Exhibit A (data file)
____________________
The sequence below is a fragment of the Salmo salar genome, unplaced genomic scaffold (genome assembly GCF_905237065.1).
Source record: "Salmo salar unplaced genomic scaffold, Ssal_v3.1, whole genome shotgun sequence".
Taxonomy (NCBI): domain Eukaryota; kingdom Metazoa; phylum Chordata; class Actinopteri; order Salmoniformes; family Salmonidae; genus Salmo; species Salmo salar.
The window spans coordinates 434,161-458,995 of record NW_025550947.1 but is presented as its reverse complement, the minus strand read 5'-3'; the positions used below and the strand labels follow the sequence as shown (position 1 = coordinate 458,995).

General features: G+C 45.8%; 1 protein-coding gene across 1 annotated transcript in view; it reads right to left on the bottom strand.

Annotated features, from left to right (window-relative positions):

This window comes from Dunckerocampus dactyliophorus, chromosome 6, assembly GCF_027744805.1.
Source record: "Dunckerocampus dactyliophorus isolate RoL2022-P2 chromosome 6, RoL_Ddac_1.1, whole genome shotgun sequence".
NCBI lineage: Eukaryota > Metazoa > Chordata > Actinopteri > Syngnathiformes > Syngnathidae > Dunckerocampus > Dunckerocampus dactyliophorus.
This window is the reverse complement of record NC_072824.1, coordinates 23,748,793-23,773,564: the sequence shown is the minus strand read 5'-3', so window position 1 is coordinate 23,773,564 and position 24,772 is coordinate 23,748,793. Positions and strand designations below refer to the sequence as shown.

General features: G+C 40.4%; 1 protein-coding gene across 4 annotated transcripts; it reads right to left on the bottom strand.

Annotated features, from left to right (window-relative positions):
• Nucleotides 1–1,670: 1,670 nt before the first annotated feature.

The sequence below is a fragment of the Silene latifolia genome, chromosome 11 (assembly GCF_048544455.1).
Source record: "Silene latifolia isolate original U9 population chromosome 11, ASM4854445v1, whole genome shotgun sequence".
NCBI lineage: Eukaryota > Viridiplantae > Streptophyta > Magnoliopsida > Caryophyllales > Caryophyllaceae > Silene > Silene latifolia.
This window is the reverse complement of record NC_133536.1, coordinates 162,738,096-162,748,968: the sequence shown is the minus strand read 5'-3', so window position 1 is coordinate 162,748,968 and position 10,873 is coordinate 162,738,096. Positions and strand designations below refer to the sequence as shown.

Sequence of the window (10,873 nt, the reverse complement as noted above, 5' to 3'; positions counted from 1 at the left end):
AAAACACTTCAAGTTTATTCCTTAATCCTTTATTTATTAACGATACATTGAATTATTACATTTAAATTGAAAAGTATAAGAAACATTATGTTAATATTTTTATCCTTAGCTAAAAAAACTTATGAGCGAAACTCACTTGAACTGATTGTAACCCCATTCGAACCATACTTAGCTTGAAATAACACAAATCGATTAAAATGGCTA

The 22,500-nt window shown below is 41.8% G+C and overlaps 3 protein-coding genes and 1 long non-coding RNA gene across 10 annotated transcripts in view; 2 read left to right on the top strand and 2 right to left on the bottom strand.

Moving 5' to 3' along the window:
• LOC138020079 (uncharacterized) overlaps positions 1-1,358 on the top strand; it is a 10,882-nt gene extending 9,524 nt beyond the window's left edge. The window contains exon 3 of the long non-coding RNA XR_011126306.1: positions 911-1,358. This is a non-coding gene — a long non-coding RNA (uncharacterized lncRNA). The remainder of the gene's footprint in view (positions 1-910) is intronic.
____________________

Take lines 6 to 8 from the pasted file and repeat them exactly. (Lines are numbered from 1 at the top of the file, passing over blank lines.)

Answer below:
Annotated features, from left to right (window-relative positions):

This window comes from Dunckerocampus dactyliophorus, chromosome 6, assembly GCF_027744805.1.
Source record: "Dunckerocampus dactyliophorus isolate RoL2022-P2 chromosome 6, RoL_Ddac_1.1, whole genome shotgun sequence".